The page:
What is The Bachelor franchise actually good for?

Tyler gets 90% of the credit for this post. He said something after we watched ATFR that really made me think and is actually a brilliant analysis of the show.

The Bachelor franchise claims to be committed to helping people find love. They've set up the perfect scenario so that people can find their perfect match and live happily ever after. Well we all know the statistics and have heard a thousand times the numbers on 'bachelor couples' that actually stay together. It's disheartening to say the least. There are very few couples that found someone they wanted to be with and even fewer who have stayed with that person since they stopped filming their season. I'm not talking about that.

The ones who made it to the end, picked someone, and have found happiness and stayed with that someone are great. I think they're the rare lucky ones. Good for them, for basically gypping a system that is built to make you fail. I'm sure they're very grateful for what they have and work hard to maintain it, but like I said they gypped the system.

The Bachelor is not good at helping people find love. It has had a few flukes where people end up happy and in love, yes. But what the Bachelor is actually extremely skilled in is breakups. Heartbreak, heartache, getting dumped, being abandoned, that is the franchise's real talent.

At the end of the show on the final day when the lead is supposed to break up with one person and propose to the other, they always say the same thing. Some form of:

"Well I know it's going to be really hard to break up with (other person I'm dating), but I also know I have to do it to get to my happy ending (being engaged to other person I'm dating)."

And then in the After show and the months that follow that's basically what the show and the media is focused on. One person's broken heart/breakup and the subsequent joy of the other two people's happy engagement. They treat it like there was really only one difficult or true breakup on the season.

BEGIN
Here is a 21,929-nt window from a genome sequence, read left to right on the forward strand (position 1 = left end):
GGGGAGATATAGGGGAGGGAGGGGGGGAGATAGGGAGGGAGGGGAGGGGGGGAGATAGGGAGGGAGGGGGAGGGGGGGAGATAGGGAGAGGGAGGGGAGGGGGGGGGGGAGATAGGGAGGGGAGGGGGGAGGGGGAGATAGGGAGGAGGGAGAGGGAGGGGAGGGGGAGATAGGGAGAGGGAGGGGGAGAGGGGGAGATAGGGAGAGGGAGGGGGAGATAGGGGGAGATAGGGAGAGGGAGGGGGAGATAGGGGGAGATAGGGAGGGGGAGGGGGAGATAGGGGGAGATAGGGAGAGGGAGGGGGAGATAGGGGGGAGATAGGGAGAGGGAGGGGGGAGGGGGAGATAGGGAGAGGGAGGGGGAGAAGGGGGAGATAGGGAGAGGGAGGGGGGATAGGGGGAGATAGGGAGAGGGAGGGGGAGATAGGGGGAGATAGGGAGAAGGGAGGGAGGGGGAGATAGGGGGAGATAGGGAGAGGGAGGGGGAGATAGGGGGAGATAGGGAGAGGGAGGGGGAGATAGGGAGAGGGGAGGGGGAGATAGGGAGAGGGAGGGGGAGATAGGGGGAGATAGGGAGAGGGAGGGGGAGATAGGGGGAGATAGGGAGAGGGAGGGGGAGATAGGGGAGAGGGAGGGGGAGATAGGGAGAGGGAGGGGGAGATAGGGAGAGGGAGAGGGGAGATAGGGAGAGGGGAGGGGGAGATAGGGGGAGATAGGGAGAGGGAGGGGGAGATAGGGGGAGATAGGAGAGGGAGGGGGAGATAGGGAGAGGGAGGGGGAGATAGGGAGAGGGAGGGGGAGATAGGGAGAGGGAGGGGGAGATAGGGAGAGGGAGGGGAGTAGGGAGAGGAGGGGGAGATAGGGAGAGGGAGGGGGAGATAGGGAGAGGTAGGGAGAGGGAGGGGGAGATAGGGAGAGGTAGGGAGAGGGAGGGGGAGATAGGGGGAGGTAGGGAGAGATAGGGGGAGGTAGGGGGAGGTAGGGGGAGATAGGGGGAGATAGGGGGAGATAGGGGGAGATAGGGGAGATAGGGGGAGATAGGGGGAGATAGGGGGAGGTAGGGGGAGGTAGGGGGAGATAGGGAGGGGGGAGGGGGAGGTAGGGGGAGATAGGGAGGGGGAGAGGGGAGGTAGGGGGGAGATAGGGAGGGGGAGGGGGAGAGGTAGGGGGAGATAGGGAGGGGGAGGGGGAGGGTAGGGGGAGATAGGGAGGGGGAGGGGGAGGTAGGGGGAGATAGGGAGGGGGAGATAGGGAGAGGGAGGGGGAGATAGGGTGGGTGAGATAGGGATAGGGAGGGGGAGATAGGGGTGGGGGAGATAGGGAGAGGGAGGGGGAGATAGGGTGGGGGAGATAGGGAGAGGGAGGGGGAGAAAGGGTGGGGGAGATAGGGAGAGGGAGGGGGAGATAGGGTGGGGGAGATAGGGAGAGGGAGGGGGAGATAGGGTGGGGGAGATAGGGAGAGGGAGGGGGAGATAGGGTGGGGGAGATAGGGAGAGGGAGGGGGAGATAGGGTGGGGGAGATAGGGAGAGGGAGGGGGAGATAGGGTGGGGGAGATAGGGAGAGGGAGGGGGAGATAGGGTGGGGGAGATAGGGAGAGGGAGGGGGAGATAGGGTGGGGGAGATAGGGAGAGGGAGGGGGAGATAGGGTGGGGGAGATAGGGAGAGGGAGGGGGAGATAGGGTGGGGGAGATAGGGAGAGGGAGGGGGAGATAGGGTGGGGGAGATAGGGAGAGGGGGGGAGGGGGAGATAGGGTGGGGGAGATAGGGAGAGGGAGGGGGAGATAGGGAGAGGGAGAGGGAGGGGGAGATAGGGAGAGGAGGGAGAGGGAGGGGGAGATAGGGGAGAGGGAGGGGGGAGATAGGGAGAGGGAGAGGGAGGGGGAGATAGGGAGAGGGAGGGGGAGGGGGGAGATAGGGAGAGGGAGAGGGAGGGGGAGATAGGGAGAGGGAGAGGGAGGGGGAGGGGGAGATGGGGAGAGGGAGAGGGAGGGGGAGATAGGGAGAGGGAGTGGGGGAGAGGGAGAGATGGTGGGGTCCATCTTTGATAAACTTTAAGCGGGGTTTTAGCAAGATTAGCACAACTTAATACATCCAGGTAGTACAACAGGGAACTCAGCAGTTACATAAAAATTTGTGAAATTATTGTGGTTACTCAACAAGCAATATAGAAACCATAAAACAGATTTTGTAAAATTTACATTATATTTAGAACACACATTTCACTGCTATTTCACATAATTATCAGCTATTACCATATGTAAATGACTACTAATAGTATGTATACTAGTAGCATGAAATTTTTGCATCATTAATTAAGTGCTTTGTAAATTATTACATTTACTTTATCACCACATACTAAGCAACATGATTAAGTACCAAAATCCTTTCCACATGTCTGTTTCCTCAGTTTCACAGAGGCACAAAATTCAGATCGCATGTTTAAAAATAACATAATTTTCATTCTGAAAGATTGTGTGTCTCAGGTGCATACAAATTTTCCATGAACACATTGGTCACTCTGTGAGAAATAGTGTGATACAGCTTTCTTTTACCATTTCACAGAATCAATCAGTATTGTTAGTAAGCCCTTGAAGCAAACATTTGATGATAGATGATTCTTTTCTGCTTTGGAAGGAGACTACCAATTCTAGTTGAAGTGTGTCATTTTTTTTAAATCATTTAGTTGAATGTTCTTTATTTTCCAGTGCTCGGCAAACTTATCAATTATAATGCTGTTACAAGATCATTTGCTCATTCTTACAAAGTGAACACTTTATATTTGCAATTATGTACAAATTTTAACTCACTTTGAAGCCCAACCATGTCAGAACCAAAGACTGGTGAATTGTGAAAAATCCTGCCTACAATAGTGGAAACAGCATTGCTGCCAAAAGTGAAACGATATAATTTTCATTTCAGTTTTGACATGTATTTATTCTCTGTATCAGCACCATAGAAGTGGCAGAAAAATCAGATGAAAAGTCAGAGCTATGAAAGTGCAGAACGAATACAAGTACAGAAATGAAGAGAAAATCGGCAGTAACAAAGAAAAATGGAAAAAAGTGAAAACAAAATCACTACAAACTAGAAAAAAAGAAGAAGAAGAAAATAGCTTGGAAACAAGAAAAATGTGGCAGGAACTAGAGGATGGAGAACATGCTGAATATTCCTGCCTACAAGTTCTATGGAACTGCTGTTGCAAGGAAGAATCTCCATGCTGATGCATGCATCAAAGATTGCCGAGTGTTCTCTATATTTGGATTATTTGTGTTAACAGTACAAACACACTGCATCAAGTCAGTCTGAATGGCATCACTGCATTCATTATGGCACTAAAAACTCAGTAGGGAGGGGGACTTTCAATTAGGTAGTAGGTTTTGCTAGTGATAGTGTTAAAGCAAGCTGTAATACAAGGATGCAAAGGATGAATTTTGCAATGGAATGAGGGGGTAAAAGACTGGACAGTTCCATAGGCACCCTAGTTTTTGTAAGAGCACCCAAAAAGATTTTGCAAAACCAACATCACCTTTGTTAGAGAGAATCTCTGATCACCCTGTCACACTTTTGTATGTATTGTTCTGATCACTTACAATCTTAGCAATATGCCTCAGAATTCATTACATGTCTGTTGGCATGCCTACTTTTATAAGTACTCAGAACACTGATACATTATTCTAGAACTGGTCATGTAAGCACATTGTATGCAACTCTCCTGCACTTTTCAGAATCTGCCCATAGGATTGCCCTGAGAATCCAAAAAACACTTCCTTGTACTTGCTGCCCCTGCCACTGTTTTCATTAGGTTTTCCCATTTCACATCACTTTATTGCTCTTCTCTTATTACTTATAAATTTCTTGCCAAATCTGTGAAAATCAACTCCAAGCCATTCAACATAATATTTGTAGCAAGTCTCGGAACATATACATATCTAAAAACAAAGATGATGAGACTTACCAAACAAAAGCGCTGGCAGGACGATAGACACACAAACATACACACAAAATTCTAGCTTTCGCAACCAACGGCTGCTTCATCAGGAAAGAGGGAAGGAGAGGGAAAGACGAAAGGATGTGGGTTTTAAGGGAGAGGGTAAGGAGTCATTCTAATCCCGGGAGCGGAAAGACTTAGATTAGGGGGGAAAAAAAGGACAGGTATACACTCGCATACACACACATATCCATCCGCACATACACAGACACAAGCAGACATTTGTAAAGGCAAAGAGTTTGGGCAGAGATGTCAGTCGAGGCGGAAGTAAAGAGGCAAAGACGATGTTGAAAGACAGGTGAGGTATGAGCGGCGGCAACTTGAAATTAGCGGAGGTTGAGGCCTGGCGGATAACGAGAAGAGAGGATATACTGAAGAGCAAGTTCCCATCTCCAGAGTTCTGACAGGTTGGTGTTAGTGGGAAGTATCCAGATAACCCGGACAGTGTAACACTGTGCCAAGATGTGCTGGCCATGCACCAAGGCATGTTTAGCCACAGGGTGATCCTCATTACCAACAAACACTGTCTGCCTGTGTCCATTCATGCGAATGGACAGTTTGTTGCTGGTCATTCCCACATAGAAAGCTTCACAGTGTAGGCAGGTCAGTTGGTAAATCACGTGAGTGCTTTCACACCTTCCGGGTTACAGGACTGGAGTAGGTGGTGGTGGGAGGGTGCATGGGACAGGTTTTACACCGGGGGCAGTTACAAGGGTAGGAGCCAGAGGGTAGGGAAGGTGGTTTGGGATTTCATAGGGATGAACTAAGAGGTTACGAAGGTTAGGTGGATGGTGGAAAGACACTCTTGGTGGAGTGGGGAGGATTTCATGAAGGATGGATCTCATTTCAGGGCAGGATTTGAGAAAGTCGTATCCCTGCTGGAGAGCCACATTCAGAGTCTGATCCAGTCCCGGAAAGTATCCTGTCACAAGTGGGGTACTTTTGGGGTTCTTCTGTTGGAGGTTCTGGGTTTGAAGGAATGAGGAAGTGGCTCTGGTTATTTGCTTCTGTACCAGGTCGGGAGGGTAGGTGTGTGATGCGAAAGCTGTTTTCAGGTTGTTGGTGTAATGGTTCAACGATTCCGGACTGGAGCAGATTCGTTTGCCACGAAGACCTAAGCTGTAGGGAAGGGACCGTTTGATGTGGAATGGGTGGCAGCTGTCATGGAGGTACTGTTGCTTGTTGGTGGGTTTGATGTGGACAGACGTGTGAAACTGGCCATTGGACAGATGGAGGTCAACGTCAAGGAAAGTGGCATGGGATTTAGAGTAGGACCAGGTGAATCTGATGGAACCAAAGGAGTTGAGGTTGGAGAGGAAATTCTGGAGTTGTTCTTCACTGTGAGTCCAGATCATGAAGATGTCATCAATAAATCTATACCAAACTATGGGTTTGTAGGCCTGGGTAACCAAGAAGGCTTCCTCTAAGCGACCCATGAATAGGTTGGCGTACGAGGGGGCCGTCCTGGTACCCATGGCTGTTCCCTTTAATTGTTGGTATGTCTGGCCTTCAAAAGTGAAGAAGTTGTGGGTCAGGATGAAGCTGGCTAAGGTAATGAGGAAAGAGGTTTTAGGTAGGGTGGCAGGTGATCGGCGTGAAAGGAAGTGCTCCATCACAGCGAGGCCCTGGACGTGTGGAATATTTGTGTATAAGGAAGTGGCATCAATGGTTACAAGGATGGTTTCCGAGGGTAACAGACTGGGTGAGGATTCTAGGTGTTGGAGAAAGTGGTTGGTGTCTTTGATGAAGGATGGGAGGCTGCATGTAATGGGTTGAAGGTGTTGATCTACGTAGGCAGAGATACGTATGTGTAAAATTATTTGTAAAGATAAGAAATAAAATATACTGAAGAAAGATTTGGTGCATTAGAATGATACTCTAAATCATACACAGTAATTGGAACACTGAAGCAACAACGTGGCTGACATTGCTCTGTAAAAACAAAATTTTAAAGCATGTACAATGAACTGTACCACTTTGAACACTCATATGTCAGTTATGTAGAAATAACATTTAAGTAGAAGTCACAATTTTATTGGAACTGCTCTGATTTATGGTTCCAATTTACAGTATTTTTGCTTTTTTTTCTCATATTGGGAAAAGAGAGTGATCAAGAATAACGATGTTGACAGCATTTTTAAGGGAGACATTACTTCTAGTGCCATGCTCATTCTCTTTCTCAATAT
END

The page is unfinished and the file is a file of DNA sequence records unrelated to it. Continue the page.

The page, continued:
But let's take a look at the course of a season. Supposedly 25+ relationships/courtships begin on day one of the show. The women/men who are dating the lead are produced and then believe that they are the one dating the lead.

So then the show goes on and people leave/get broken up with. And then we see people cry. People cry on night one of leaving. And we laugh because we think that's silly that someone would cry for being broken up with after what appears to be 6 hours of 'dating.' And it is silly. In real life that would be silly to cry over someone you met 6 hours ago. But in Bachelor world it is not silly, it is serious and sad and dare I say, dramatic?

The show constructs this environment where you're enchanted and enamored on night one. You're already convinced that [insert location] is the perfect place to fall in love. You're (a little) convinced that the lead is probably the person for you and that you could see the potential possibility of wanting to fall in love with them.

So then when you get sent home, all of that environmental hype is crushed. You feel sad and hurt and embarrassed. And then the producers ask you questions like, "do you even want to find love?," "do you consider yourself a lovable person?," "do you ever think you'll find anyone who will love you?" So you cry, and talk about how all you really want in life is happiness and you thought sharing a house with 25 other people all trying to date the person you're dating would make you happy.

That is what the show is best at. They are professionals at creating an environment that makes you anticipate and want and desire things and then they take it away from you. They dangle some dreams in front of you, even let you smell the roses and then offer them to other people.


Going back to numbers it's almost laughable that they claim to help people find love. They've helped hundreds more people get broken up with than they could ever help find love.

This is not a diss by any means. It's actually an atta boy for the show. Well done for breaking hearts for the last 16 years and fine tuning your craft. Of course they're not going to advertise that they're in the business of breaking hearts, that's just bad taste. Who wants to watch a show where people get broken up with all the time?

ALL OF AMERICA! ME! YOU! We literally relish in seeing people get broken up with on television for 12 weeks. We feed the beast year after year. We don't like the happy endings. I mean those are great, yay for two people falling in love. But what we really want to see are all the tears and the rage and the swearing off of love for good (until the next season starts casting).

So we can't be upset at them for creating the pinnacle of what they are good at. The first unedited, raw, uncooked breakup ever shown on tv, ever?! They're just doing what they do best: heartbreak! So you go, Bachelor franchise. You own your craft, take credit where credit is due. You are the master of the breakup. How you'll top what you did this season, I'm not quite sure, but I'm sure you'll find a way even if it takes several more years. We'll all be here, watching and waiting. Do your worst, or I guess best.